Introduction History & Immigration Culture People Multimedia Resources
  Text Size: S | M | L
Culture > Religion > Contemporary Scotland


Religion in Contemporary Scotland:

Church of Scotland logo
Church of Scotland logo

Scotland today is predominantly Protestant with a large secular population. Official membership within the Kirk of Scotland accounts for ten percent of the country's population, although 42% of respondents in the 2001 census claimed some allegiance to it. The national church today has nearly one thousand active ministers, close to 1,200 congregations, and an official membership of nearly half a million, making it the largest religious denomination in Scotland. The General Assembly has committed the Kirk to its "distinctive call and duty to bring the ordinances of religion to the people in every parish of Scotland through a territorial ministry," which in practice means that the Kirk maintains a presence in every community in the country, existing to serve not only its members but all Scots. 1 This also means that it pools and divides its resources equally among its congregations, a practice it inherited from the Free Kirk of Scotland.

About sixteen percent of the population is Roman Catholic, concentrated largely in the western central region of the country. Baptist, Episcopalian, and other Presbyterian communities each enjoy approximately 15,000 members, while Quakers, Pentecostals, and Gospel Halls also have a small presence in Scotland.

Jewish Tartan
Jewish Tartan

Judaism has existed in Scotland since at least the High Middle Ages, although it never established a strong presence. It has been suggested that many of Scotland's Jews arrived after 1290, when England passed an Edict of Expulsion, banishing Jews from the country. The majority, however, immigrated in the post-Industrialization period. Edinburgh's first Jewish congregation was founded in 1816, with one in Glasgow opening in 1823. Of the many Jews that fled Lithuania beginning in the 1880s to escape persecution by the Russian Empire, most of them settled around Glasgow. The Gorbals neighborhood in particular developed a large Yiddish-speaking community, and by 1914, around 12,000 Jews lived in the metropolitan area. At the height of Nazi persecution during the Second World War, the Jewish population of the United Kingdom peaked at half a million, although half that number emigrated elsewhere following the war's end.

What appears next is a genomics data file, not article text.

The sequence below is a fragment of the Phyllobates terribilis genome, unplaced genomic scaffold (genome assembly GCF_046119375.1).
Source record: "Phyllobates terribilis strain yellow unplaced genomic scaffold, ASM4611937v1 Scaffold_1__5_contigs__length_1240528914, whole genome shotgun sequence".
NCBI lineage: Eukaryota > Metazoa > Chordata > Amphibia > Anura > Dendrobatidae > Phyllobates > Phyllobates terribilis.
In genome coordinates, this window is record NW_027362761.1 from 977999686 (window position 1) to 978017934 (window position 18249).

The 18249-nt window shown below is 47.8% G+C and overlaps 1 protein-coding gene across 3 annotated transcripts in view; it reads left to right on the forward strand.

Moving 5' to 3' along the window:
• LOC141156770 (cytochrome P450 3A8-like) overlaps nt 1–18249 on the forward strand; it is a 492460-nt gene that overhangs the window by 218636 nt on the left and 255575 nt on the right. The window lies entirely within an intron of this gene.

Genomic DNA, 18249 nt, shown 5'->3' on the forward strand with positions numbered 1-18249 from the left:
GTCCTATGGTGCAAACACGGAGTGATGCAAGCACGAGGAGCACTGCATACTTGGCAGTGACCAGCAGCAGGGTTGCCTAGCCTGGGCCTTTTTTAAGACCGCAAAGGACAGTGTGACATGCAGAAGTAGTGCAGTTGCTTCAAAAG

Today approximately 6,400 Jews live in Scotland, with about 5,000 in Glasgow, 1,000 in Edinburgh, and a few hundred in Dundee. As with the Christian population, the number of practicing Jews continues to fall as the younger generations become secular or intermarry with people of other faiths.

In recent years, immigrants have introduced other religions to Scotland, such as Islam, Buddhism, Sikhism, and Hinduism. With nearly 43,000 adherents, Islam is the largest non-Christian religion in Scotland, although it accounts for less than 1% of the population.

Scotland also has a large secular presence; 28% of the population claimed to have either no religious affiliation or did not state their religion in the 2001 census.

  1. Article 3, The Articles Declaratory of the Constitution of the Church of Scotland
The opinions and interpretations in this publication are those of the author and
do not necessarily reflect those of the Government of Canada.
Copyright © 2009 Windsor Mosaic Website. All rights reserved